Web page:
Kevin Southworth, Metropolitan Police Commander (Head of Profession – Public Protection) and member of the Pan-London Rape Scrutiny and Involvement Panel, said: "Following the Operation Soteria academic team’s study of rape investigation here in London in late 2021, the Met and CPS London have been collaborating more closely than ever to ensure that we build on the learning identified, to improve our service to victim-survivors of these most awful crimes and to bring those responsible to justice.

"Together we have secured over 500 additional charges for RASSO offences compared with the previous year, and simultaneously raised awareness amongst colleagues - prosecutors and police alike - of the paramount need to ensure that we adopt a truly ‘suspect-focused’ investigation in every instance and to protect the rights and needs of our victim-survivors throughout.

"Whilst there is still much more to do, our joint working is already having a significant impact here in London and the launch of the National Operating Model is another major step forward for both our services."

Sian Ruddick, Lead Independent Sexual Violence Advocate (ISVA), Kings College Hospital NHS Foundation Trust, and member of the Pan-London Rape Scrutiny and Involvement Panel, said: "The introduction of the new operating model is a much-needed step forward for victims and survivors of sexual violence. I hope it will offer a framework for all criminal justice agencies to focus on the actions of the offender, challenge victim-blaming attitudes everywhere they appear and support Independent Sexual Violence Advocates (ISVAs) to carry out the fullness of their role. The time for change is now."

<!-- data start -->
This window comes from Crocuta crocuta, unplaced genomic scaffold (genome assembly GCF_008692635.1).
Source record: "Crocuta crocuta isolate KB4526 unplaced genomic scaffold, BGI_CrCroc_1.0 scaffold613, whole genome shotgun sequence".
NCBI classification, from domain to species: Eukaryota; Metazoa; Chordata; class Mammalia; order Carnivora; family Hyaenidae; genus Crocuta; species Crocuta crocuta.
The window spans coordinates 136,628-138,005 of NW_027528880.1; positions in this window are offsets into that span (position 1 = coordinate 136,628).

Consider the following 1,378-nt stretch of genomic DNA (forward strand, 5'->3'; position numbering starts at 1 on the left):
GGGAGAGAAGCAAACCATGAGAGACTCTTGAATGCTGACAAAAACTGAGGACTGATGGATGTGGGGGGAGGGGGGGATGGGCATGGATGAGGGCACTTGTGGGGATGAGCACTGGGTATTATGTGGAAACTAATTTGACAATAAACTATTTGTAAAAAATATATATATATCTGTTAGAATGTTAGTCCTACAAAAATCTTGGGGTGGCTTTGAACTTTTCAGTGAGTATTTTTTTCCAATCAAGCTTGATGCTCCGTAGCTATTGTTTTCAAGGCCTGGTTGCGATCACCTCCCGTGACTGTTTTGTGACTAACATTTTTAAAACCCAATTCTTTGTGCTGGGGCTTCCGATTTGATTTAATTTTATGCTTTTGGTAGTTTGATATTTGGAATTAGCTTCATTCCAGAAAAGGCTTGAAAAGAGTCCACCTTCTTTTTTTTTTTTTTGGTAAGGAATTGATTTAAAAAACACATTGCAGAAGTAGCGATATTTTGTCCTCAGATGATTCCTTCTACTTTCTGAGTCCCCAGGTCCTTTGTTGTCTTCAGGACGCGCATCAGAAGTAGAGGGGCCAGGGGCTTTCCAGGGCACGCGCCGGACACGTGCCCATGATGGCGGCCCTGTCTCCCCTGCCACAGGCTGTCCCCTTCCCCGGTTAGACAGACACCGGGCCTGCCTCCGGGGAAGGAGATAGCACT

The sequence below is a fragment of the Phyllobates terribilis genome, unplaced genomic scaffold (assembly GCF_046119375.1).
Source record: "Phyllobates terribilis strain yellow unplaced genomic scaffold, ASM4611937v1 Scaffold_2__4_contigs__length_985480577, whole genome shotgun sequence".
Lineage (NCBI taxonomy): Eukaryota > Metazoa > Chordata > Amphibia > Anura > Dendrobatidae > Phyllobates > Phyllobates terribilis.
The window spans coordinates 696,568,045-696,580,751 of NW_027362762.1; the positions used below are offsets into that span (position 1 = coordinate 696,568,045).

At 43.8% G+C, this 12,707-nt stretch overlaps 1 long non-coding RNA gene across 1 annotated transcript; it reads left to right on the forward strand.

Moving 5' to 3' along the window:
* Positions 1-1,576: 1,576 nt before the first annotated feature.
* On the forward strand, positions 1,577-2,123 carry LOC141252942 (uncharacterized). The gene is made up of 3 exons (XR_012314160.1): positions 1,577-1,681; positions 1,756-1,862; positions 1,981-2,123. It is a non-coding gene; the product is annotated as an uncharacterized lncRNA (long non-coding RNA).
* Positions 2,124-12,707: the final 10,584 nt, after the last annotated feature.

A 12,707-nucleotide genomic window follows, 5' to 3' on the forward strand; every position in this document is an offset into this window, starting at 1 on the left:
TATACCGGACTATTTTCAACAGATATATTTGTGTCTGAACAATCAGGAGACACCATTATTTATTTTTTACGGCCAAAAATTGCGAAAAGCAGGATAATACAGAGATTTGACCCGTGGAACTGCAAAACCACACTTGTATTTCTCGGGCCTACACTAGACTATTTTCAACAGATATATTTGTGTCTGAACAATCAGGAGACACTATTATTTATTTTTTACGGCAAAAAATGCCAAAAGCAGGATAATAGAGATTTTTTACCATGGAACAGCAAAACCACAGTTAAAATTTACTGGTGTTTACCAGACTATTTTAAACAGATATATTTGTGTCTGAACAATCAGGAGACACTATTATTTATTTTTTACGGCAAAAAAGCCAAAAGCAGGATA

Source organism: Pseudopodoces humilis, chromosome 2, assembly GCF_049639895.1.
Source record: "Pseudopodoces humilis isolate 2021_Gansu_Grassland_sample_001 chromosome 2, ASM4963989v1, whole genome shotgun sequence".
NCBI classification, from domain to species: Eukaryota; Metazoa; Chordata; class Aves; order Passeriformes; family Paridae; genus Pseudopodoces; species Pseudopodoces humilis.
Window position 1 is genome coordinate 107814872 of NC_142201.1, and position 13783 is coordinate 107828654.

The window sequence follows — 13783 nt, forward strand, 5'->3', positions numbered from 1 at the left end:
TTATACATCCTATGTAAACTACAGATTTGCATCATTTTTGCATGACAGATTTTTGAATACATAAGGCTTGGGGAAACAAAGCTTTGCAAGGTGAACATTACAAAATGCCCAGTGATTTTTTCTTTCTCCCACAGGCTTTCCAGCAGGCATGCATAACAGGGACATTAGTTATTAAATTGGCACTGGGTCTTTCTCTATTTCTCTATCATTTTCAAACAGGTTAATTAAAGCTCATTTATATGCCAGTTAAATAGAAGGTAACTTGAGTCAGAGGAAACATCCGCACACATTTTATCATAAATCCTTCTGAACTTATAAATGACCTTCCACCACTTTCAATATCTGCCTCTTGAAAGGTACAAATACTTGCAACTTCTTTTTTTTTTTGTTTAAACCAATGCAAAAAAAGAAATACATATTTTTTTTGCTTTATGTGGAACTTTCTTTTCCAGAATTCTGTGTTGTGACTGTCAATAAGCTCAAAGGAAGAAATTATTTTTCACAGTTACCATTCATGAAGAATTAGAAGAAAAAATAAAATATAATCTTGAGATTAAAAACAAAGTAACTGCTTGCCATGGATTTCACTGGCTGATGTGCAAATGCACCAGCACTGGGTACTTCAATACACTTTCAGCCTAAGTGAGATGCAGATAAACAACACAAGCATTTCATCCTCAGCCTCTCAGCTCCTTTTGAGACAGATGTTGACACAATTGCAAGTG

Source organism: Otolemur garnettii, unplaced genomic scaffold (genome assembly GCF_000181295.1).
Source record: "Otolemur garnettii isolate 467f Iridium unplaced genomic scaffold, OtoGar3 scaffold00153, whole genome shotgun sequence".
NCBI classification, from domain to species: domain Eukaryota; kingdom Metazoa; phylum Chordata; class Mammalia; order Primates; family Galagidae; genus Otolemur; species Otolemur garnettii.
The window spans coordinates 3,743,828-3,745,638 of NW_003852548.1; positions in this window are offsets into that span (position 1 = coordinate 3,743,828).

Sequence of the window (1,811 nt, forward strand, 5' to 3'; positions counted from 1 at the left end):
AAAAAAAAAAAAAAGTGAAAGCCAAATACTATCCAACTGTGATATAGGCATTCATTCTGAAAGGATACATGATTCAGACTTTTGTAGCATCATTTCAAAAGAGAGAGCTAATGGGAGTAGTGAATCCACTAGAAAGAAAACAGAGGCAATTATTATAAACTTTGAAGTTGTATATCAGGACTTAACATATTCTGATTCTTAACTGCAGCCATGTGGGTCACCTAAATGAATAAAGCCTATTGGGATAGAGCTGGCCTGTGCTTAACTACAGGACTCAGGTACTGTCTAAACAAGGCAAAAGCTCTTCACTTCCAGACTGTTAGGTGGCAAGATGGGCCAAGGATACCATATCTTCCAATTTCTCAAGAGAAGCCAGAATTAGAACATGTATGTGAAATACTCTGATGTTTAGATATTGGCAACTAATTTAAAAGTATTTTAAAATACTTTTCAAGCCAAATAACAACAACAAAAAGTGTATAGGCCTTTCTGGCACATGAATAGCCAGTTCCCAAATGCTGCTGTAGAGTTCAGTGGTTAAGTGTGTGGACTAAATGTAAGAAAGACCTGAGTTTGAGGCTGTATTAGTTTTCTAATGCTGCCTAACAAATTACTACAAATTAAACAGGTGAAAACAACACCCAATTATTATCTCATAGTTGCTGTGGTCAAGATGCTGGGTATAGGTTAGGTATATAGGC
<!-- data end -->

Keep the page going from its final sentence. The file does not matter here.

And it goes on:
Annette Murphy, Advocacy Services Manager for Jewish Women’s Aid, and member of the Pan-London Rape Scrutiny and Involvement Panel, said: “This model will hopefully provide the comfort and reassurance that victim-survivors need and are entitled to when reporting such a heinous crime to the Police. Victim-survivors will feel more informed about the criminal justice process and what to expect throughout the investigation.

"This transparency is essential in helping victim-survivors to understand the CPS’ decision process and shows the commitment of the CPS to better understanding the victim-survivors’ experiences.”


LSIP members in-person and online scrutinising CPS Decisions in Adult Rape Cases
LSIP members in-person and online scrutinising CPS Decisions in Adult Rape Cases

As well as carrying out a rigorous internal evaluation of Operation Soteria, the CPS also invited an independent academic team from the University of Warwick led by Professor Vanessa Munro, to shine a light on how these changes have been working in practice. Their findings have been vital in strengthening the national operating model.

Notes to editors

  • The Crown Prosecution Service (CPS) national operating model was launched on 10 July 2023 alongside a police national model. Read more about the model.
  • On rape-flagging we regularly publish management information to aid transparency and accountability, making clear any limitations. The way we measure our rape data allows us to track and monitor trends, including decisions to take no further action, to properly scrutinise how we’re approaching rape and sexual offences cases and highlight areas for improvement. A rape flag remains in place, even if a decision is taken to charge an offence other than rape or where a rape charge is subsequently amended, to ensure we are properly applying our rape and serious sexual offences policy. The flag allows us to track and monitor trends, around decision to take no further action and review all rape cases to understand how they progress and identify potential learnings.